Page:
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The relationship between loans and economic growth

Jan 28,2023 - Last updated at Jan 28,2023

Data indicates a 7.5 per cent growth in credit facilities provided to the private sector during the first eleven months of 2022 compared to a growth rate of 4.8 per cent for the same period the previous year, 4.9 per cent for the whole of 2021, 6 per cent for 2020 and 4.5 per cent for 2019. In contrast, the overall GDP growth was 2.6 per cent in Q3 of 2022, 2.2 per cent in 2021, -1.6 per cent in 2020, and 1.9 per cent in 2019. Reviewing data from the golden period of the Jordanian economy 2001-2008, it was found that the average economic growth rate reached 6.8 per cent compared to credit facilities growth rates of 12.5 per cent. Recent studies have also indicated a positive relationship between credit facilities provided to the private sector and the GDP growth rate in Jordan. This means that when credit facilities provided to the private sector increase, GDP growth rates tend to increase as well. Conversely, when credit facilities provided to the private sector decrease, GDP growth rates tend to decrease as well.

This relationship exists because loans provided to the private sector can help stimulate economic activity and accelerate growth. When companies and individuals have access to credit, they are able to invest and purchase goods and services, which can contribute to overall economic growth. In addition, credit can help companies expand and hire more workers, which can also contribute to economic growth. It is important to note that while there is a positive relationship between loans provided to the private sector and rates of GDP growth, this relationship is not necessarily causal or direct. There may be other factors that play a role in creating changes in GDP growth rates. For example, changes in government policy, technological innovation, or global economic conditions can affect GDP growth rates as happened after 2009, where the Jordanian economy was affected by a series of shocks and crises, the most prominent of which were; the 2008-2009 global financial crisis, the Arab Spring crisis 2011, the Syrian refugee crisis 2011, the Egyptian gas cutoff 2011/2012, the COVID-19 pandemics 2020 and the Russian-Ukrainian war of 2022.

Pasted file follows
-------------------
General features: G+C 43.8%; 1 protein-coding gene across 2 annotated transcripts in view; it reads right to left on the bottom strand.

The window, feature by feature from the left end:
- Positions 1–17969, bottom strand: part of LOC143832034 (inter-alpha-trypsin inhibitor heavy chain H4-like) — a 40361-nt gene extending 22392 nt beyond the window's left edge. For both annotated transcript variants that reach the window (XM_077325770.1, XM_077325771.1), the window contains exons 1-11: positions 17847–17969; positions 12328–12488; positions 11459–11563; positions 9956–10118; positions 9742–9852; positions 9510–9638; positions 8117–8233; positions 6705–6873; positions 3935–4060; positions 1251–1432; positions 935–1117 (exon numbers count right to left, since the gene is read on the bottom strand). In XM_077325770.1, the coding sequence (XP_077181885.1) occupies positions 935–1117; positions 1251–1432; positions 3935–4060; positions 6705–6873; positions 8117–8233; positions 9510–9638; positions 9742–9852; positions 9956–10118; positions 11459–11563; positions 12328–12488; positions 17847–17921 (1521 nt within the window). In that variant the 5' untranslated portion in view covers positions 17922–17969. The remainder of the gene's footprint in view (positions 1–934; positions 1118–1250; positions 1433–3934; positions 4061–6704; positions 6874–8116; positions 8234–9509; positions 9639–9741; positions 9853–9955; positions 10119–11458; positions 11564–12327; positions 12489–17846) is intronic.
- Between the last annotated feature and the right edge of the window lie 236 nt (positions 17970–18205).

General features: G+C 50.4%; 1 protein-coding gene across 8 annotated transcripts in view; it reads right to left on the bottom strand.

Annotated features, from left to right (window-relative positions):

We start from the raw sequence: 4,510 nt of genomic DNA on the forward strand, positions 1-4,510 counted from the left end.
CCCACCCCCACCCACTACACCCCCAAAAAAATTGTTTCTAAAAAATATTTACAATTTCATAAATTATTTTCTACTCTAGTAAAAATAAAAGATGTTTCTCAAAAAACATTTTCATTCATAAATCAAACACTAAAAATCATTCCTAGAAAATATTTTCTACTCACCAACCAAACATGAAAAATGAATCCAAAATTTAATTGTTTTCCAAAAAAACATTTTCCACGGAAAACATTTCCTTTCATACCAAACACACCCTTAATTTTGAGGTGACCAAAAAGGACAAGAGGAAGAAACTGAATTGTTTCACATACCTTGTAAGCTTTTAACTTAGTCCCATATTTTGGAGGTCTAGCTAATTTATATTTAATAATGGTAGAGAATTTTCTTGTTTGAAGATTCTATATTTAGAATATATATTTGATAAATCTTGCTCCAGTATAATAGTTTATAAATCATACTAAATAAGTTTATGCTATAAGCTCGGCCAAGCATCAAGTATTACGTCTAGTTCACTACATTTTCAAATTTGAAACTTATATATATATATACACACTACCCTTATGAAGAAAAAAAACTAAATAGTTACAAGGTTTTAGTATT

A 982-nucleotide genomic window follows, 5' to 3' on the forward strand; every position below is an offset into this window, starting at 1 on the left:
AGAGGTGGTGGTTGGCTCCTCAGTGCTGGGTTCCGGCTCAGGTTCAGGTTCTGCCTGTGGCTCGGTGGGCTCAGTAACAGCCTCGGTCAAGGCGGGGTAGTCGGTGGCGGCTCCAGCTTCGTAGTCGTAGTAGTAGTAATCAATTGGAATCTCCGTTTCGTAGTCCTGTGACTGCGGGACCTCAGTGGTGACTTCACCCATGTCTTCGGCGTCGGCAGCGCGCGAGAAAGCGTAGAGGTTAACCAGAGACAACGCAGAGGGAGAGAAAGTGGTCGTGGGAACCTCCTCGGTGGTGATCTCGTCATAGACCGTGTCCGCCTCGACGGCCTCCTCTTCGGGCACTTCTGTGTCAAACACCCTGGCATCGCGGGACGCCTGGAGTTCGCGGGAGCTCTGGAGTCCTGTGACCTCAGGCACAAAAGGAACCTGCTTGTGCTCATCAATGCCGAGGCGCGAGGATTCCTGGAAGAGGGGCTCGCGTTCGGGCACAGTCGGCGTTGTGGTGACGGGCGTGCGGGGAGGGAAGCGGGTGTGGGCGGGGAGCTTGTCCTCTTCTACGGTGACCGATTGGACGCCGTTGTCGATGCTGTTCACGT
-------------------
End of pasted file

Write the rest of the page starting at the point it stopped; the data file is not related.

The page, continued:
In general, an increase in credit provided to the private sector can lead to economic growth, as access to credit allows companies to invest in new projects and expand their operations. This can lead to an increase in employment and also an increase in the production of goods and services, both of which contribute to the growth of the gross domestic product (GDP), as long as there are enough investment opportunities and the necessary conditions for economic growth. However, the question of causality arises, that is, does an increase in credit to the private sector cause economic growth or vice versa, that is, does economic growth lead to an increase in credit facilities for the private sector? Studies we have conducted indicate that there is a reciprocal relationship between credit provided to the private sector and GDP growth, meaning that both can affect each other. On one hand, an increase in credit provided to the private sector can lead to an increase in GDP growth, as access to credit allows companies to invest in new projects and expand their operations. This can lead to an increase in employment and also an increase in the production of goods and services, both of which contribute to the growth of GDP.

On the other hand, an increase in GDP growth could lead to an increase in credit extended to the private sector. With economic growth and increased corporate profits, it is likely that money will be borrowed to finance further expansion. It is worth noting that studies have shown a time lag of around 12-18 months between credit extended to the private sector and GDP growth rates in Jordan. This means that the effects of changes in credit extended to the private sector may take some time to fully reflect in GDP growth rates and vice versa. There are a number of factors that can contribute to the time lag in this relationship. For example, it may take companies and individuals a month to a few months to secure credit and use it for investment or purchasing goods and services. Additionally, it may take time for these investments and purchases to translate into increased economic activity and growth.

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